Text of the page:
So the plan is to squeeze those hundreds of people into a relatively narrow path. With a maximum of just 3.5m for pedestrians, it only takes a couple of people to effectively block the path. I can already see people missing their hourly ferry because of congestion on this path which has been narrowed to accommodate buses.
The movement is also shown below. Buses will enter the wharf, drive up the western side of the Cloud and then through what is meant to be the public space so they can pull up alongside Shed 10 to collect the cruise ship passengers. This is another example where the movement and storage of vehicles has been prioritised over people.
For the odd cruise ship this wouldn’t matter so much but over summer – the exact time people are most likely to want to be using the public space at the end of Queens Wharf – cruise ships are in port most days. On top of this, over the next decade the number of ships visiting Auckland is expected to increase by 80-100% (obviously not all will be berthed at Queens Wharf).
Having sold the wharf for $40 million, Ports of Auckland are now monopolising its use once again – all for an annual licence fee for cruise operations of just $1 (it also pays for sub-structure maintenance).
It’s not just cruise ships that can take over the space under the plans. Events, especially large ones, can also force the closure of parts or all of the wharf, giving vehicles priority to move through the area.
So what will this look like in reality? First, here’s a visualisation of the completed new berths.
Last Friday, Greater Auckland’s Patrick Reynolds happened to be down on the wharf as they were testing the proposed new layout. He grabbed a few photos. The bus below is at about the same place it would be in a live environment with ferry passengers forced to use the remaining space to the right of it.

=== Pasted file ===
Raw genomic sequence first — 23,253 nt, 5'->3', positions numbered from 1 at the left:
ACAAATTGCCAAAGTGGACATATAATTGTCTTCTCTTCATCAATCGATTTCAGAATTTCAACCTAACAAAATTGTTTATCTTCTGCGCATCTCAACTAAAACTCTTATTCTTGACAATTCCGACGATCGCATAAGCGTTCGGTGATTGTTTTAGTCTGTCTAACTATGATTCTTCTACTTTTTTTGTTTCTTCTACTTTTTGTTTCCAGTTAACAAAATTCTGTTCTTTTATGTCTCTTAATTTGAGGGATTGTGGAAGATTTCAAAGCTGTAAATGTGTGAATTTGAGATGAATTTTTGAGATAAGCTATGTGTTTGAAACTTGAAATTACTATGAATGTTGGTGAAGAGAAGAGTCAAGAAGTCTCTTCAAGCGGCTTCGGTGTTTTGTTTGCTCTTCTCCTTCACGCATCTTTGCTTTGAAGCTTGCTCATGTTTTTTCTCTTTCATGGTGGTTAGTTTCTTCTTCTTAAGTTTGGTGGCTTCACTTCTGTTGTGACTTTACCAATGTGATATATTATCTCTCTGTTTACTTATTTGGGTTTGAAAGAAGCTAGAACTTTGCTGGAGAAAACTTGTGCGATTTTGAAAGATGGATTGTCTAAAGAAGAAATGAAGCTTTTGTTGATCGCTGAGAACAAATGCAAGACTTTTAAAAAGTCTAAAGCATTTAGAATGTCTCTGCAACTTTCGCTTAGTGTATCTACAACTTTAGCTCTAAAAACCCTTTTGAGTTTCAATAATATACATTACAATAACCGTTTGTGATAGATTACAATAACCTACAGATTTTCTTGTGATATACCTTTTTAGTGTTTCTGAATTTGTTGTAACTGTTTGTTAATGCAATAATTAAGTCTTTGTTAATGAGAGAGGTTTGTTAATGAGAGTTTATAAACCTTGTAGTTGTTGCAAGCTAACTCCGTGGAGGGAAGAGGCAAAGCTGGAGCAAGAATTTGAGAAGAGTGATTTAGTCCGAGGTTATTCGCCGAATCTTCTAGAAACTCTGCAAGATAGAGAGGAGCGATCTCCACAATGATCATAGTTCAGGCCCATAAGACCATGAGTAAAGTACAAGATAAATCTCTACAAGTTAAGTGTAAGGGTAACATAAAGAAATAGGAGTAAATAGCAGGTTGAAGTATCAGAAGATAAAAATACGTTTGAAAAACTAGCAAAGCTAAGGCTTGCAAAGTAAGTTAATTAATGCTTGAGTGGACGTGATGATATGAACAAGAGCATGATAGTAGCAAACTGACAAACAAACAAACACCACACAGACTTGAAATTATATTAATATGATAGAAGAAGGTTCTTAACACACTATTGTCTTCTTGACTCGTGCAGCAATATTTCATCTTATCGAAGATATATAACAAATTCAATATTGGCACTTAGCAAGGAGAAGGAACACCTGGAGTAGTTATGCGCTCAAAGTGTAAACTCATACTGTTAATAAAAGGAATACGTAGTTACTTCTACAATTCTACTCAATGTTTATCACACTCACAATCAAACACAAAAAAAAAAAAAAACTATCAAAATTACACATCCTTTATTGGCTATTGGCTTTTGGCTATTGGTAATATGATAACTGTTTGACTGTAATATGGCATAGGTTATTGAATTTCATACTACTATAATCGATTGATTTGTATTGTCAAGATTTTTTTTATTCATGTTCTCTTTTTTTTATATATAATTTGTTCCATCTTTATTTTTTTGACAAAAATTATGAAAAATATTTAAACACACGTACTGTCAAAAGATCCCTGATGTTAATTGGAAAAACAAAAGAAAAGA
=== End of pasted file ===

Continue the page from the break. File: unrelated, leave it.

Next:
The space issue is more clear here where the cone denotes where the vehicle lane is.
Finally, once buses get to the end of the wharf, they have to negotiate around the top of the wharf, making large parts of it unusable.
This is an incredibly poor outcome for ferry users and anyone who might want to use Queens Wharf, particularly on a nice summer day.
political & climate reportersFind Out More
If this is what’s required to operate cruise ships then they simply can’t be on Queens Wharf. We need more public space for residents, workers and visitors – using it this way leaves the wharf and the public space far too compromised.
If this is the best we can do, we should forget about the berths at Queens Wharf and shift work to providing cruise facilities on Captain Cook Wharf instead.
Unless this happens, we might as well just close the red fences again and stop pretending the wharf is open to the public.
This post was first published on the Auckland transport and urban planning blog Greater Auckland.
The Spinoff Weekly compiles the best stories of the week – an essential guide to modern life in New Zealand, emailed out on Monday evenings.